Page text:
Monday, December 12, 2016

Herbie Awards–Best Pub nominations

It may surprise you, dear reader, that we don’t go in every pub we pass on Herbie, even when we know some of them to be good ones!  However there are certain pubs that are difficult not to visit when in the vicinity and some of the ones we have visited this year find their way on to our Best Pub 2016 shortlist.  Bear in mind that this year our cruising pattern has been a bit restricted so we’re basically talking about the canal between Paddington and Oxford via Braunston.

What makes a Good Pub? Well for this Award were judging them on the basis of ambience, friendliness, how well they keep and serve their booze.  Our winner would have to be somewhere we could happily spend an evening with or without friends, in comfort, and with good company from the locals.

We hear a lot about pub closures and landlords struggling under the burdens imposed by the PubCos. Whilst all that is true, our shortlist shows that a good pub, properly run can be very successful. So here we go.  We’ve whittled it down to three lovely pubs that have a great atmosphere and a strong following.  Follow the red links to their web sites.

We’ve already mentioned the Warwick Castle in Little Venice in respect of their food, but it’s here now because of the atmosphere.  It’s a proper pub where and wherever you look, people are enjoying being there.  The beer is well kept and the staff are efficient and friendly.  Also, it has a bit of character with its Victorian fittings.  Lots of boaters love it, partly because the beer is about a pound cheaper than the Bridge House across the canal.. In the summer people like to sit outside in the little narrow street.

Much further up the GU, we come to the Rising Sun at Berkhamsted, or should we say The Riser at Berko.  I recall one visit a few years back when we were disappointed, but on this year’s visit it was well back on form.  It’s small, it’s crowded, the hubub of conversation can be noisy, but that’s ‘cos it’s very popular.  People go there for the beer, which is varied and always good, and the atmosphere. Don’t dress up and don’t expect to lounge in an easy chair.  Don’t expect fancy period features, or nasty modern ones either. It’s a good old fashioned local, although frequented largely, I suppose, by people of age thirty plus. A proper pub, right on the canal side, where you can sit out in summer.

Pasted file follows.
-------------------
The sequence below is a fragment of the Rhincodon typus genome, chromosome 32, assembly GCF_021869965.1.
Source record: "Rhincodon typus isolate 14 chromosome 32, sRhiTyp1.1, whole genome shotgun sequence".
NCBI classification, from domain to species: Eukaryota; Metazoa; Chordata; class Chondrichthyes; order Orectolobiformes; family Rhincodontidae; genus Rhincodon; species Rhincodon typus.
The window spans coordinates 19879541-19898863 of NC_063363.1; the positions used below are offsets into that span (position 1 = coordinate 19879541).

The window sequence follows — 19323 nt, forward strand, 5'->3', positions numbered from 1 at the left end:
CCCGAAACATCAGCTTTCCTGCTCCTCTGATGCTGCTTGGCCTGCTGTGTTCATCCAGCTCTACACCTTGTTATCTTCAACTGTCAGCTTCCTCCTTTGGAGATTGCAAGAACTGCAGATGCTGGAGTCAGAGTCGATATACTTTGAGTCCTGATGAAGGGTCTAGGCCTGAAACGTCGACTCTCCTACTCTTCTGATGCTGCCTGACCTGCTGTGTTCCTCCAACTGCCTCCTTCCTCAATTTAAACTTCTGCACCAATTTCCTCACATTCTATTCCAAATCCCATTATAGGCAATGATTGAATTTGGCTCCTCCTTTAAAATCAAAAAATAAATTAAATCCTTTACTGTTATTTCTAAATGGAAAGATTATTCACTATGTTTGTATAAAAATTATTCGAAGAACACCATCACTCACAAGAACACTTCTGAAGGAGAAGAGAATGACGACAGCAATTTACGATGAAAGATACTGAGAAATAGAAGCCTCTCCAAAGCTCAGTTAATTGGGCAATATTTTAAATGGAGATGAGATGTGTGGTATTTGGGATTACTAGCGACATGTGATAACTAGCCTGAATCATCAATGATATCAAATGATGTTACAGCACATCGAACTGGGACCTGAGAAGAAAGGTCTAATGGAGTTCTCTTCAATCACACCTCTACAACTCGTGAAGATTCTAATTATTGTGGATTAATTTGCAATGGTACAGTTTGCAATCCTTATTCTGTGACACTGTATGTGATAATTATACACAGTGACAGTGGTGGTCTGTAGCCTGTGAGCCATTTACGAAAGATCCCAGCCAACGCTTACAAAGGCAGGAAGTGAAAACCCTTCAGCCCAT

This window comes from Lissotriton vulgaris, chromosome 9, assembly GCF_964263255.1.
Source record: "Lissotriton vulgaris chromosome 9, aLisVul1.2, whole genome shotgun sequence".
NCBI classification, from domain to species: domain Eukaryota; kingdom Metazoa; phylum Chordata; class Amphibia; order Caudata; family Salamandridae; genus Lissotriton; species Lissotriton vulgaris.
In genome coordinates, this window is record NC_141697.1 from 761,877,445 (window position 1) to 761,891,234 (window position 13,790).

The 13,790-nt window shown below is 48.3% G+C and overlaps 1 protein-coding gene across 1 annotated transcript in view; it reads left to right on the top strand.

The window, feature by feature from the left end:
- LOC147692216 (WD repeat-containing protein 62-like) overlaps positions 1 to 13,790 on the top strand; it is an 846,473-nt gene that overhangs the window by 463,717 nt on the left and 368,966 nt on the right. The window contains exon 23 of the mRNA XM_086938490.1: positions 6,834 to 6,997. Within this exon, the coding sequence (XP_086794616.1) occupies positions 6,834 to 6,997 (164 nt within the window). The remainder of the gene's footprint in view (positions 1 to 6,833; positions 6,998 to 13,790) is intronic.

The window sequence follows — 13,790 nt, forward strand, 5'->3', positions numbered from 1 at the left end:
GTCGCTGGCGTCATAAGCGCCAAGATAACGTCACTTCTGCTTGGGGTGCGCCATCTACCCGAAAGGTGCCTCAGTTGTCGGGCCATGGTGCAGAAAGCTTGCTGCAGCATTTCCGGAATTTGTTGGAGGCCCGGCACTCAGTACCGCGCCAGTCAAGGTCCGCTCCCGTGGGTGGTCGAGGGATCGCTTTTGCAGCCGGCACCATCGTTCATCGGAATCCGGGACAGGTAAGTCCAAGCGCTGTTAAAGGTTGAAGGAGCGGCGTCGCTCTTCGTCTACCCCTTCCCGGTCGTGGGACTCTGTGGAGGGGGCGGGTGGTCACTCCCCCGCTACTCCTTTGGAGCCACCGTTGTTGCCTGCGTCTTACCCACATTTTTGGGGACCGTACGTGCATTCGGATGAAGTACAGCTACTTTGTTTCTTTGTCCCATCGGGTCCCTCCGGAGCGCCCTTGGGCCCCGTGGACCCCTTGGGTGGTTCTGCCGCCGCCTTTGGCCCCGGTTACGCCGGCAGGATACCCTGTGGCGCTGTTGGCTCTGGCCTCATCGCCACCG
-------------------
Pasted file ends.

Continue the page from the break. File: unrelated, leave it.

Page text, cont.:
Well, I suppose we have to include Ye Olde Reine Deer in Banbury, even though it’s a five minute walk from the canal. It’s a lovely old building where the staff are particularly good and the beer is very well kept. It gets busy, but not over full and there are some lovely nooks and crannies to sit in. It’s cosy in the winter, or there’s a nice old courtyard for summer nights. I suppose they ought to be good at it by now, having first opened in 1560 something.

If you were taking an overseas friend to have their first experience of a proper English pub, all of these would do very nicely.  I also think I’m right in saying they all do quiz nights if, like us, you enjoy them.

May I also give a special mention to the Old Bookbinders in Oxford.  The only reason we haven’t short listed them is that we have only been there once, and then only for a quick meal.  I strongly suspect that had we spent more time there and sat in the bar, it would have been a very strong contender.

I think this will be a tough one to pick.  The results show is tomorrow. Then maybe we’ll have a little break with a photo quiz.

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